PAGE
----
It’s Really All About the Vineyards
Circle of Life tells the story of Waterkloof: A once conventionally farmed vineyard with great potential, that – since Paul Boutinot took over the property – has been transformed into a living, breathing organic and biodynamic vineyard by Farm Manager Christiaan Loots and his team.
At Waterkloof we strive to produce balanced, characterful wines by adhering to traditional organic and biodynamic methods. Chickens, sheep and work-horses all play their own unique role in the vineyards. Our soils are free of chemicals and are kept healthy by using plant extracts, fungi and bacteria from our own organic compost. We do not fight nature, we harness it.
Our focus has always been to get a better understanding of Waterkloof and the individual characters of its vineyard blocks. The Circumstance range allows these individual blocks and varietals to be expressed. Conversely, our objective with Circle of Life has been to produce two blends that encapsulate all the varying terroir characteristics and grape varietals found on Waterkloof. Thus, rather than being constrained by a traditional blending style, for example a Bordeaux or Rhône blend, we have instead produced two wines that are not driven by varietal, nor a specific parcel of the vineyard. Instead, they are a true reflection of the totality, philosophy and specificity of Waterkloof.
A Gentle Hand
We harvest according to taste and find it essential to spend a lot of time in the vineyards to see how the flavours develop. All grapes were hand-picked into small picking crates, sorted in the vineyards and brought to the cellar by our horses. To ensure that only the best berries are used, we sorted all grapes by hand in the winery as well. These were then placed into our wooden fermenters via our gravity system. The Rhône varietals were whole-bunch fermented and the Bordeaux varietals were de-stemmed. The fermentation started naturally with yeast present on the grapes to enhance the flavours prevailing in the vineyards. We also don’t add any sulphur at this point. Just pure grapes in our wooden fermenters.
Throughout the fermentation process, we did soft punch downs twice a day to gently and slowly extract the tannins. The wines spent around 30 days on the skins, during which time the tannins were able to soften. This duration is dependent on taste.
After the maceration time on the skins, we ran the wine down via gravity – still no pumping. The grape skins also fell through into the basket press and were softly pressed to gently extract the last bit of wine, aroma and colour from the skins.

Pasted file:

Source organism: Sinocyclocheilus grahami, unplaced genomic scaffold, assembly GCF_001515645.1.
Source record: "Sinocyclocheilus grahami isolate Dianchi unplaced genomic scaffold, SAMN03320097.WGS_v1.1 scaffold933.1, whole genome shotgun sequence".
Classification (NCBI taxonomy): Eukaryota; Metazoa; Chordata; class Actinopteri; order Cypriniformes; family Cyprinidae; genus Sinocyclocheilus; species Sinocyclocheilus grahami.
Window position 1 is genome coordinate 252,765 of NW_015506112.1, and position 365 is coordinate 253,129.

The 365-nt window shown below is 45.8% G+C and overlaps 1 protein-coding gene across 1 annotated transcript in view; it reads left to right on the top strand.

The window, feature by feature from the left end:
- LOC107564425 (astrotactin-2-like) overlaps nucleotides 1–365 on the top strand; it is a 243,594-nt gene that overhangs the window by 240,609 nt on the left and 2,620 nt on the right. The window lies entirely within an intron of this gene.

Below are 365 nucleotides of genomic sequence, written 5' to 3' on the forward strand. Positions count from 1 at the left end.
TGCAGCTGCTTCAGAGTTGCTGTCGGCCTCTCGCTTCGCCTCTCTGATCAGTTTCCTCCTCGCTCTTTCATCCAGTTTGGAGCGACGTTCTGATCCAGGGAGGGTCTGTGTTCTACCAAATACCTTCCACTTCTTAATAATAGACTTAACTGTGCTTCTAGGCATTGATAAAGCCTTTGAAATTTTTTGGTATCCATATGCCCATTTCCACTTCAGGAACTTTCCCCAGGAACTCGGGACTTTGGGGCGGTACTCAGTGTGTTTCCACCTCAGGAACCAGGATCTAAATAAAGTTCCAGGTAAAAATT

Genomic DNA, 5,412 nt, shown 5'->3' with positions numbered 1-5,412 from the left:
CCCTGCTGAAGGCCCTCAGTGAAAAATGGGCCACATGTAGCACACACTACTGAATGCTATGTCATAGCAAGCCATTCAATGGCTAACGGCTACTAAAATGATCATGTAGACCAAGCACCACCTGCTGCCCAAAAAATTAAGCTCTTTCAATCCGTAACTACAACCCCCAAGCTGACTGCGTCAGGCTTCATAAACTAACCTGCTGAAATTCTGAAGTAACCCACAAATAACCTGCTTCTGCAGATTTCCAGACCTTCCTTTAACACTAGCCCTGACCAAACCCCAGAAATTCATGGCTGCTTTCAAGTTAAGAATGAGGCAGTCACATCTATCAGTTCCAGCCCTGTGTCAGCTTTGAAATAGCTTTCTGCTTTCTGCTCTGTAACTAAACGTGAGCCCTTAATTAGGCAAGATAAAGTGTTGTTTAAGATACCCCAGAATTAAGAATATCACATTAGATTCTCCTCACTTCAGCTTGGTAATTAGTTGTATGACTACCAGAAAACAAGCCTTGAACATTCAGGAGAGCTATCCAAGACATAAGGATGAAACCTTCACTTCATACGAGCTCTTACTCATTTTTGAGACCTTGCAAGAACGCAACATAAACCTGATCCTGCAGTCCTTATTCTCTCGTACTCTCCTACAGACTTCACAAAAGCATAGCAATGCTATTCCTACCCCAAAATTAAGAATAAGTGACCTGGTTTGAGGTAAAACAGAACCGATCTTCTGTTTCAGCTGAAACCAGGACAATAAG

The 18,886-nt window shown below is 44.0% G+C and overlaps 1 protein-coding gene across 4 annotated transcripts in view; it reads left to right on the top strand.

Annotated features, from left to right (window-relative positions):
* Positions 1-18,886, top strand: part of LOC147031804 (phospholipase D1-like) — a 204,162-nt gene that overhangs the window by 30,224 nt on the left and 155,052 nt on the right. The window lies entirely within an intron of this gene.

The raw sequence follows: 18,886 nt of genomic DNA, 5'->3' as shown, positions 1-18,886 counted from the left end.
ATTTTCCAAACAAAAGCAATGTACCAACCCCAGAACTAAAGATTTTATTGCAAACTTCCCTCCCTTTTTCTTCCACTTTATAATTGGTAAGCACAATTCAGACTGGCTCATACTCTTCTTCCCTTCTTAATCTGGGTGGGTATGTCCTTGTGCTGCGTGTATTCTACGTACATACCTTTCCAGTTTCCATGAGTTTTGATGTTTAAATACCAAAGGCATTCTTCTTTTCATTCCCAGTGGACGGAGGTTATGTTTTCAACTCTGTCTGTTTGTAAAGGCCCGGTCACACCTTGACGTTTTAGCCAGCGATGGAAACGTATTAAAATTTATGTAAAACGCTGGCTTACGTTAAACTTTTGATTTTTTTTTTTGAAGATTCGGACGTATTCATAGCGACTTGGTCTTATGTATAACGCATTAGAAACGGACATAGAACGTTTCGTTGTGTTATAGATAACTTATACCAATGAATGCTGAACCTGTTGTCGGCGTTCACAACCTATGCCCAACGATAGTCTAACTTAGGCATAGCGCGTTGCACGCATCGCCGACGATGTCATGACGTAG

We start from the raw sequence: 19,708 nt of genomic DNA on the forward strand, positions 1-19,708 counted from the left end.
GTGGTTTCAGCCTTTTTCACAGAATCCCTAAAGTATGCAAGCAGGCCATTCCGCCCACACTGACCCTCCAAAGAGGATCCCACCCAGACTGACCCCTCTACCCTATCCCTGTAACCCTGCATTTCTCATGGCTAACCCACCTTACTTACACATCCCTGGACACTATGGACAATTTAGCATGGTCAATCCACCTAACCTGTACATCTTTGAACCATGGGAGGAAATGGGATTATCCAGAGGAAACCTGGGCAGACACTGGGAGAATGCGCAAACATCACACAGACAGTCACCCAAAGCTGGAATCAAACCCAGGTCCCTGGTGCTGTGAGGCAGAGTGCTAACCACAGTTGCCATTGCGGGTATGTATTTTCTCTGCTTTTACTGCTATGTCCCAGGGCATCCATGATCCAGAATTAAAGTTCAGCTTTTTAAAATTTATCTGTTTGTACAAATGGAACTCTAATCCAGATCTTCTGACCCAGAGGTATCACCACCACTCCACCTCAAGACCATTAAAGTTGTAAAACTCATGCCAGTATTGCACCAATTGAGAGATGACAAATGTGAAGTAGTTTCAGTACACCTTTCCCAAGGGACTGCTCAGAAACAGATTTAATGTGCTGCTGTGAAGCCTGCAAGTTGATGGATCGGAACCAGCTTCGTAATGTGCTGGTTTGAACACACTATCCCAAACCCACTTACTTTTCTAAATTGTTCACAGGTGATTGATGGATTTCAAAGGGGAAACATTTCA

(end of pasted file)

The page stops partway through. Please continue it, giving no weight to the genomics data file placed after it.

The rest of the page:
The varietals were aged separately in French oak. 600L Barrels for the Rhône varietal and 225L barrels for the Bordeaux varietals. Only 11 % were new barrels, to avoid dominance of wood aromatics in our wines.
After 18 months in barrel, we blended the Merlot (39%), Syrah (31%) and Petit Verdot (30%) together and kept it for another 14 months in our wooden fermenters. This wine is unfined and gently filtered.
And A Few Prayers to Mother Nature: The 2018/2019 Growing Season
The current harvest is determined by the conditions of the previous years. With this taken into account, we could see that all of our hard work in 2018 certainly paid off in this year’s harvest. The leaves were still green for more than a month after picking the grapes. We welcomed a bit of rain just after the 2018 harvest, which also helped the vine to build up some much-needed reserves.
The 2018 winter was cold and the vines could go into proper dormancy. During this time, we worked hard to build up the nutrients required in the vineyard for the summer growing period . At Waterkloof we are always tweaking the processes. One example, of many, is the deep bed system, where we put plant cuttings and manure into an area that used to be aerated by chickens scratching around. This time round, the chickens were substituted by three beautiful little pigs to dig channels into the compost to turn it. This mixture was especially beneficial during the drought, as it is a rich source of carbon that improves the water retention ability of the soils.
We experienced an even budburst during a cool spring but had a lot of wind during flowering which led to uneven berry set on some of the blocks. To help the vine ripen properly, we only kept the more developed bunches on the vine.
The summer growing season was fairly cool, except for a few warmer days in October. We were also very happy to welcome some rain in January, which accompanied by the wind, led to the soil receiving good moisture without having humidity build-up on the grapes that could cause rot.
The 2019 harvest commenced the last week of January but went into full swing from the first week of February. We picked our last grapes at the end of March. On the younger blocks, the yield was down by about 10%, but the older blocks produced more or less the same.
The whites showed a lot of concentration and vibrant acidity. With the reds, we had lovely small berries with thick skins. During processing, we once again worked gently to avoid over-extracting and let Mother Nature takes her course with our natural ferments.
A Tasting Note from the Glass of Nadia Langenegger
A perfectly integrated blend with great length, combining the spiciness of the Syrah, the fresh fruits of the Petit Verdot and the juiciness from the Merlot. Initially I pick up flavors of red berries and sour cherries but then as it aerates and evolves, I also smell hints of pencil shavings and thyme. With the prolonged ageing we have made a wine with elegant tannins and light acidity on the finish. It is very versatile and will complement numerous dishes, but it works very well with a hearty lamb shank.
The Numbers: (13 460 bottles produced)
TA: 4.9 g/l